The Urban League of Broward County has organized a joint initiative with numerous organizations to host a series of political forums aimed at heightening the political awareness and civic engagement of central Broward residents.
The forums, called Broward Votes, will focus on local and statewide political races, and will take place throughout July.
The focus of the forums will be on people living in the 33311 ZIP code area of Broward County, one “that is faced with many more challenges and obvious disparities,” said Dennis Wright, president of the 100 Black Men of Greater Fort Lauderdale, a youth mentoring organization.
The 33311 ZIP code area is the poorest in Broward County. Some of the unique disparities that affect it include the highest incidents of reported child abuse and the highest percentage of at-risk youth, with at-risk behaviors, including drug and alcohol abuse and gang activity.
“There’s a need to heighten political awareness for residents of the 33311 zip code,’’ said Andrea Owes, president of the Urban League of Broward County’s Young Professionals Network. “It’s important to target them as they are generally of low income and low education, and when candidates campaign, the majority of the time they are focusing on wealthy, already educated and politically aware neighborhoods.”
“We want to see a commitment to economic development, education and public safety,’’ he said. “These are key components to the revitalization of any community.”
The Jamaican Diaspora of Southern United States, the National Organization of Black Law Enforcement Executives (NOBLE) South Florida chapter, the T.J. Reddick Bar Association and the Caribbean Bar Association are also participating in the forums.
Joy-Ann Reid, a South Florida Times reporter who is also a political commentator, and South Florida Times Executive Editor Bradley Bennett, will moderate the free forums.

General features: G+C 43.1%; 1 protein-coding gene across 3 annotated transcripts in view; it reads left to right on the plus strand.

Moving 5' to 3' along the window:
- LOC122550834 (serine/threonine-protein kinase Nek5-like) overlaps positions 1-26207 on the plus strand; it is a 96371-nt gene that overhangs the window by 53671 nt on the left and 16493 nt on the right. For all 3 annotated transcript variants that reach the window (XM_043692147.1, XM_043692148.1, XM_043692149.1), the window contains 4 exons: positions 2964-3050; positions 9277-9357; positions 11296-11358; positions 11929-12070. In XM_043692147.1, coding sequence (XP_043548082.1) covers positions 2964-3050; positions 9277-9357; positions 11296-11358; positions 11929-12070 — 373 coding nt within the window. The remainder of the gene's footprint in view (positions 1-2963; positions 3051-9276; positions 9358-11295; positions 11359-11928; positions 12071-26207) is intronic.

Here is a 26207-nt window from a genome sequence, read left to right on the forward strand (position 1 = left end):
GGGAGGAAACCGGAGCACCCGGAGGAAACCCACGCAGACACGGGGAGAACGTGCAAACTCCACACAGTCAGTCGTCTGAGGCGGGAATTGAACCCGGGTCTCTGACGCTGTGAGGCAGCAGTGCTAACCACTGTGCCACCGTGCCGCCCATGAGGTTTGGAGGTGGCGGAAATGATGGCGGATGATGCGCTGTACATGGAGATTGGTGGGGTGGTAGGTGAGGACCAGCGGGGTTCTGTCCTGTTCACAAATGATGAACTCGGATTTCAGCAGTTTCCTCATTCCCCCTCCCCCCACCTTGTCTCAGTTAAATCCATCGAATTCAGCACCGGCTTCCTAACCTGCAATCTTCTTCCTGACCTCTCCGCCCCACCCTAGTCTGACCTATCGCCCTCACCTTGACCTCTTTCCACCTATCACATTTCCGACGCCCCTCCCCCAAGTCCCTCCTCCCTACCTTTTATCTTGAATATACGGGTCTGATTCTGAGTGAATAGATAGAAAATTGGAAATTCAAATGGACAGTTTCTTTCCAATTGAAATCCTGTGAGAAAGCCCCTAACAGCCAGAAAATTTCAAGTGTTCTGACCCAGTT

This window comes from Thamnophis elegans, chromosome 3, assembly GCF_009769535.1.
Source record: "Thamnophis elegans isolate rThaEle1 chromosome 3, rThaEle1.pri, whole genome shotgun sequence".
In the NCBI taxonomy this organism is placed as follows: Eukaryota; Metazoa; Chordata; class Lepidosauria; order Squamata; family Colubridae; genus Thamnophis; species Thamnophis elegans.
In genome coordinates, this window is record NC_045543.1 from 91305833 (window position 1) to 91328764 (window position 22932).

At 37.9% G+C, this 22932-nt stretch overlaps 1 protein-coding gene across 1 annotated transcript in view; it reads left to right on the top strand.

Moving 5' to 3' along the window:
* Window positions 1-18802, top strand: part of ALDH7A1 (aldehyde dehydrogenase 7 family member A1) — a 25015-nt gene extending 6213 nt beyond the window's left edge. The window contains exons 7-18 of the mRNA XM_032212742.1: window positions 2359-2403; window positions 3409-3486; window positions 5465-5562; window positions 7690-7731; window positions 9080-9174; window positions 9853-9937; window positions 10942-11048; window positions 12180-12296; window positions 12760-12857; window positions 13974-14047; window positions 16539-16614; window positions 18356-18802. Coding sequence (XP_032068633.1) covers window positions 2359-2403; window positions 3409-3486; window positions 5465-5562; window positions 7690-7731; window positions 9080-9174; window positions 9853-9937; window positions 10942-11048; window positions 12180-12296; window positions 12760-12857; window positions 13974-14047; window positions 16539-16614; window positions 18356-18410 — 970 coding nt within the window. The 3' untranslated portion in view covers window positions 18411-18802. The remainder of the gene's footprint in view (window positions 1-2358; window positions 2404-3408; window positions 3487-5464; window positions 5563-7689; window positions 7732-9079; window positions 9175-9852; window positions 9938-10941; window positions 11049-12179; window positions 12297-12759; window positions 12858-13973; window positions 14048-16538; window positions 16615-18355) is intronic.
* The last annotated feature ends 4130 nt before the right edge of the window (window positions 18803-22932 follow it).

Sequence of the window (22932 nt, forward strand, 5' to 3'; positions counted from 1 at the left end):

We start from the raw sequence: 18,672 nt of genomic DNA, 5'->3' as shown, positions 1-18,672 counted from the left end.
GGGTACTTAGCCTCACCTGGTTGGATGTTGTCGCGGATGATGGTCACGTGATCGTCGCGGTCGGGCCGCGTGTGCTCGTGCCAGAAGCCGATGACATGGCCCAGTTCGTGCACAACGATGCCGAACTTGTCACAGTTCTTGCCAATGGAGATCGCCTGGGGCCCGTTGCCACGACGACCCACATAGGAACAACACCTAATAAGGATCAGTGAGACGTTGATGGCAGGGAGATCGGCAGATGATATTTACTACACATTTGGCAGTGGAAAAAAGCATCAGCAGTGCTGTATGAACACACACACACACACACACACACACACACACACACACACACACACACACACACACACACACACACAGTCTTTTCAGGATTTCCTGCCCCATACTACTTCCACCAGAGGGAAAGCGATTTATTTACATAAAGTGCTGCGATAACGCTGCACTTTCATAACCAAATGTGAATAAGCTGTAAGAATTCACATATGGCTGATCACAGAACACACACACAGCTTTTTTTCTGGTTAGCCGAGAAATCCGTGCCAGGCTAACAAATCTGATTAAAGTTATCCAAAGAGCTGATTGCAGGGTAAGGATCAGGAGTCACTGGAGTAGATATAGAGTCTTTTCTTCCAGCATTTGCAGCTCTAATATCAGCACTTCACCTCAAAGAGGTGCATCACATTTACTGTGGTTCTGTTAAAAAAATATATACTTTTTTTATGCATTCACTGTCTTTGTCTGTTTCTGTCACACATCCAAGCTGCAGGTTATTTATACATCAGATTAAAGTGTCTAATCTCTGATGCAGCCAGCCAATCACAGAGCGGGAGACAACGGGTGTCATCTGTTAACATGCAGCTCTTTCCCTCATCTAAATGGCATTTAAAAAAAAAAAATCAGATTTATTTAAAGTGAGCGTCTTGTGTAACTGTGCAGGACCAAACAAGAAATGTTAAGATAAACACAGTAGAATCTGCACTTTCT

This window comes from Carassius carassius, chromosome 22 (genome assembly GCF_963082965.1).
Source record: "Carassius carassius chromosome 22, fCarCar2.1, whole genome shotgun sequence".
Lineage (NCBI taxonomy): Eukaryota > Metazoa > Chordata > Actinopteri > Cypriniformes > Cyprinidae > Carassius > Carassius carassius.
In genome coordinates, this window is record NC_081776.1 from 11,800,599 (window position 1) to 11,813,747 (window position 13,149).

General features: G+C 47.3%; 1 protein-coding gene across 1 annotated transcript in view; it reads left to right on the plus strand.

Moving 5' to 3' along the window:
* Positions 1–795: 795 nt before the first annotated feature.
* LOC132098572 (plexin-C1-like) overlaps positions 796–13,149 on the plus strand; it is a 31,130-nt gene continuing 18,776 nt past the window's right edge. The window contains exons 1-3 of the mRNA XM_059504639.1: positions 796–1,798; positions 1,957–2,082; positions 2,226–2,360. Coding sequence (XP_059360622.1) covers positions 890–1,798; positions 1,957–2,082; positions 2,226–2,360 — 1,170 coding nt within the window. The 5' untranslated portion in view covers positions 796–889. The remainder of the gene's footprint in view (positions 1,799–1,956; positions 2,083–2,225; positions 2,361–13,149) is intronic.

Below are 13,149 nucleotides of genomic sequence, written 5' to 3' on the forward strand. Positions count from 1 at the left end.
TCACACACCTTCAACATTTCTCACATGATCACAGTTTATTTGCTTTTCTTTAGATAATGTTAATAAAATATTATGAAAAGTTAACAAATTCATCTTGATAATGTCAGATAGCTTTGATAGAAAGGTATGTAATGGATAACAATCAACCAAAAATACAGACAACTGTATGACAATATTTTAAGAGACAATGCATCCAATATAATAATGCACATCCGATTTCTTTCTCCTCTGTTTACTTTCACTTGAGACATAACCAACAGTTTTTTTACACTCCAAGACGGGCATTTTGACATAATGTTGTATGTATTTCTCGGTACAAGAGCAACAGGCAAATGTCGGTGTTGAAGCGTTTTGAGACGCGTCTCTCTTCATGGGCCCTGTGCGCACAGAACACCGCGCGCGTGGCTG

“We are pleased to participate in this effort to help voters decide which candidates best suit their needs,’’ Bennett said. “An important part of our mission to elevate the dialogue in the community is ensuring that citizens are well informed when they enter the voting booth.’’
Marlon Hill of the Caribbean Bar Association, said, “The Broward Votes initiative recognizes the growth patterns and changing dynamics in the black community. It is simply reaching out to those communities where there are thousands of new voters and persons who are typically not as directly engaged.”
Hill noted that these communities also include people of Caribbean descent.
“The Caribbean community experiences some of the same challenges,’’ Hill said. “The only minor difference is their consistent engagement with the political process. Their voices are frequently absent. This must change, and Broward Votes intends to be one of the catalysts."
An official website, www.browardvotes.com, will accompany the initiative in an attempt to educate the community on where local and state candidates stand on relevant issues such as healthcare, employment and safety.
The website will provide recaps and video clips of each forum, and will have a blog available where community members can discuss candidates’ responses to questions posed at the forum.
Photo by Elgin Jones/SFT Staff. Andrea K. Owes
IF YOU GO
What: Broward Votes Constitutional Offices debate
When: July 10 from 6 to 9 p.m.
What: Broward Votes Local Political Race debate
When: July 17 from 6 to 9 p.m.
What: Broward Votes State Political Race debate
When: July 23 from 6 p.m. to 9 p.m.
Location of all Broward Votes forums: African-American Research Library and Cultural Center, 2650 Sistrunk Blvd., near Fort Lauderdale.
Cost for all events: Free
Contact for all events: Andrea Owes, by phone: 954-625-2548 or by email firstname.lastname@example.org.